Miscavige had grown up at Hubbard’s knee, one of the elite “Commodore’s Messengers” who were charged with ferrying Hubbard’s orders throughout the Scientology empire. While Hubbard was on the lam in the early 1980s, dodging lawsuits and investigations, Miscavige became his only link to the outside world. After Hubbard’s death in 1986, Miscavige, a fierce infighter, consolidated the unrivaled power he enjoys today as chairman of the board of the Religious Technology Center, which controls the copyrights and trademarks of Scientology. Rathbun was Miscavige’s handpicked choice to confront “external threats.”

For nearly five years after his defection, Rathbun kept silent about his 27 years as a church member. Then, in a 2009 series in the St. Petersburg Times, he surfaced with a vengeance. He alleged—with witnesses to back him up—that Miscavige had unleashed a reign of terror on the church’s upper managers, punching, kicking, and choking them when they failed to follow orders or perform to his exacting standards. Next came CNN’s Anderson Cooper with a week of reports called “Scientology: A History of Violence.” Rathbun again took aim at Miscavige (even as he admitted to Cooper that he, too, had beaten up Scientology executives). On CNN and in the St. Petersburg Times, the church countered that Miscavige had harmed no one and has numerous affidavits from church members to support him. They say Rathbun was the violent ringleader, one of the reasons he was expelled.

Then in a Vanity Fair cover story this past October, Maureen Orth wrote of a bizarre effort by Miscavige to find a gorgeous Scientology bride for his best friend, Tom Cruise, before he’d married Katie Holmes. Rathbun was identified in the story as Cruise’s auditor, entrusted with guiding the star through confessionals to unburden his thetan. Among other things, Rathbun accused Miscavige of violating the sanctity of these sessions by using what Cruise revealed about himself to manipulate the A-list actor. (The church has denied Rathbun’s allegations, calling Orth’s account pure fiction.)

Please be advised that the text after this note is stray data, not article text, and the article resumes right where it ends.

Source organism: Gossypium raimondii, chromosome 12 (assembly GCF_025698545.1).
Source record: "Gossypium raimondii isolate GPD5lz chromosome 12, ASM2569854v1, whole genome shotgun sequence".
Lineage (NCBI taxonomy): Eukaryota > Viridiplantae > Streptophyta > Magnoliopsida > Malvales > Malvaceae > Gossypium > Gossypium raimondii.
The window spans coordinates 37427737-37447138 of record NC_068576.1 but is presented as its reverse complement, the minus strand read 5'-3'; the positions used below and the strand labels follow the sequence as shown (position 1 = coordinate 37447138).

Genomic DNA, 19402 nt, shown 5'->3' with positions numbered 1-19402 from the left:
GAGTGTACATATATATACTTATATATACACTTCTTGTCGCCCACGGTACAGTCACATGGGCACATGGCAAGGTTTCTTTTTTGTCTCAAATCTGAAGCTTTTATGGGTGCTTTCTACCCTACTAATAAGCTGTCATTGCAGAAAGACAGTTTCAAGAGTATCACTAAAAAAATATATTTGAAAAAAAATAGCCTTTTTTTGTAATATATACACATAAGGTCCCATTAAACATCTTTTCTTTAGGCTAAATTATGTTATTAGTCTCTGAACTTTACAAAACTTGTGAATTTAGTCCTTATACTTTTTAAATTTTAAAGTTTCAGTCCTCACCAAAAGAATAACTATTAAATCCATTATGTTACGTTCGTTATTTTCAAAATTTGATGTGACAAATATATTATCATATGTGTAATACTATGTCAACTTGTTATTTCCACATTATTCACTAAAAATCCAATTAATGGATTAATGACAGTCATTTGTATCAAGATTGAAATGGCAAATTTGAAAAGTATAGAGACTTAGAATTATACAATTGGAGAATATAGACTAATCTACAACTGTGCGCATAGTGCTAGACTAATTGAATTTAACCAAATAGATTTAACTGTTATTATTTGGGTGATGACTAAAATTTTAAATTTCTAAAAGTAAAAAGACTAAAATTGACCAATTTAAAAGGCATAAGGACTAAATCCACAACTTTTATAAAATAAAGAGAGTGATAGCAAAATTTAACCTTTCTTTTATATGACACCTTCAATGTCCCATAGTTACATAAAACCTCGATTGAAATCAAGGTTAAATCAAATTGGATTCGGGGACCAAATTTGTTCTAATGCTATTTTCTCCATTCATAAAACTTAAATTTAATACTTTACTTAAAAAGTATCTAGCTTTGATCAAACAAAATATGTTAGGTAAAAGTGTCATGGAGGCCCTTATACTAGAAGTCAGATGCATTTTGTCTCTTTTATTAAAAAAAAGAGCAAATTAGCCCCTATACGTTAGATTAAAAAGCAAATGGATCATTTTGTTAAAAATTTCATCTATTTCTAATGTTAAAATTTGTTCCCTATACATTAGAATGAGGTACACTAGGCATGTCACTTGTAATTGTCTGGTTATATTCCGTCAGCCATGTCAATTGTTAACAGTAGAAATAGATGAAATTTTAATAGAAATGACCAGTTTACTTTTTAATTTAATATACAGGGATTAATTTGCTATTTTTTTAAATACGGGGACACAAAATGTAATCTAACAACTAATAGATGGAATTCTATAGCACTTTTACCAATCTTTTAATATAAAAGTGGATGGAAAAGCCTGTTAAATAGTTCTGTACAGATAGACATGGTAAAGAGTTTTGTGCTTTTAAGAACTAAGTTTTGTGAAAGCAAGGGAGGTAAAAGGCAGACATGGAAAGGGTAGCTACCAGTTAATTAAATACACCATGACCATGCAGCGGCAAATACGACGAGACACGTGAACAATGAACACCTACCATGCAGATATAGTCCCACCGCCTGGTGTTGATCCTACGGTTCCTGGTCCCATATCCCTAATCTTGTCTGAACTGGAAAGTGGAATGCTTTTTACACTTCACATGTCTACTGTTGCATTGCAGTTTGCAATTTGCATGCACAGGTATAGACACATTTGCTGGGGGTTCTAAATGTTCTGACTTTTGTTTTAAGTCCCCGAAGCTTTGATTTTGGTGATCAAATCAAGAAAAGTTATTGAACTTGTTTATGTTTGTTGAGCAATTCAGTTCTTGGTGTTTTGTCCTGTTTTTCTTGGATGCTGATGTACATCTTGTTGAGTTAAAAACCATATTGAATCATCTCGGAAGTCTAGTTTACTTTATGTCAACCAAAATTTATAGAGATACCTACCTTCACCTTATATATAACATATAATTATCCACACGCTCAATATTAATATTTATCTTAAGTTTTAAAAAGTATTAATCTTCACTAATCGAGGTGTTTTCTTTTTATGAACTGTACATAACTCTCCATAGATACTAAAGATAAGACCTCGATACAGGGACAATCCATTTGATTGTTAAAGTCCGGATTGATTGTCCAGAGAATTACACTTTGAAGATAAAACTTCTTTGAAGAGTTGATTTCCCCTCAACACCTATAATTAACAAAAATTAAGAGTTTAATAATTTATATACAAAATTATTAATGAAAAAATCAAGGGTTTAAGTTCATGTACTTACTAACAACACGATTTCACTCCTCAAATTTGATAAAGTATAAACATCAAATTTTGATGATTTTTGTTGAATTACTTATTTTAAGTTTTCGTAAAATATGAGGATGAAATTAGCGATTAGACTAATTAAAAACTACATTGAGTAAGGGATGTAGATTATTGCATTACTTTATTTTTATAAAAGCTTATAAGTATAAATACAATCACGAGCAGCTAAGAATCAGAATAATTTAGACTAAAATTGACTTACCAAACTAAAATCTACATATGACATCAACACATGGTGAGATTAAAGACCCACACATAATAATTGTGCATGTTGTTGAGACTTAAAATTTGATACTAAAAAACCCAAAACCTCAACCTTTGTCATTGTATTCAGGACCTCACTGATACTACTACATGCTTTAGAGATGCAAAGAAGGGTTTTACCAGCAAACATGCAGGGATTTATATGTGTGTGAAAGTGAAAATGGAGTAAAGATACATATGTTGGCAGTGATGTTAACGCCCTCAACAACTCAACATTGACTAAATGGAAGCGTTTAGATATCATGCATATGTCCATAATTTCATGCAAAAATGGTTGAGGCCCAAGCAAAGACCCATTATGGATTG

During the five years I investigated Scientology, Rathbun had been the tight-lipped chief of Scientology’s operations to monitor, track, and intimidate people like me. Now, even as I watched him reinvent himself in the media as a self-styled Martin Luther, leading a reformation of the church by encouraging members to join him as an “independent Scientologist,” I couldn’t forget what had been done to Bob and me on Rathbun’s watch.

Although I work in government as a deputy to Los Angeles County supervisor Zev Yaroslavsky these days, I’m still a reporter at heart, and my adventures with Scientology were like an unsolved cold case. When I saw Rathbun quoted so widely, my journalist’s instincts took hold. After so many years, Rathbun’s emergence from the shadows represented my first and best hope at getting the truth from someone who was at the tip of Scientology’s spear.

So I tracked down his e-mail address and reached back across the decades. “When last we spoke,” I wrote, “we were, to put it mildly, on opposite sides.” I proposed a meeting, saying only that I’d like his help with an idea I had for a personal story. In three minutes he was back to me, polite and friendly. “All in all I think you all did some pretty balanced work,” he wrote. “Sure, let’s talk.”

This feature was originally published in the January 2013 issue of Los Angeles magazine.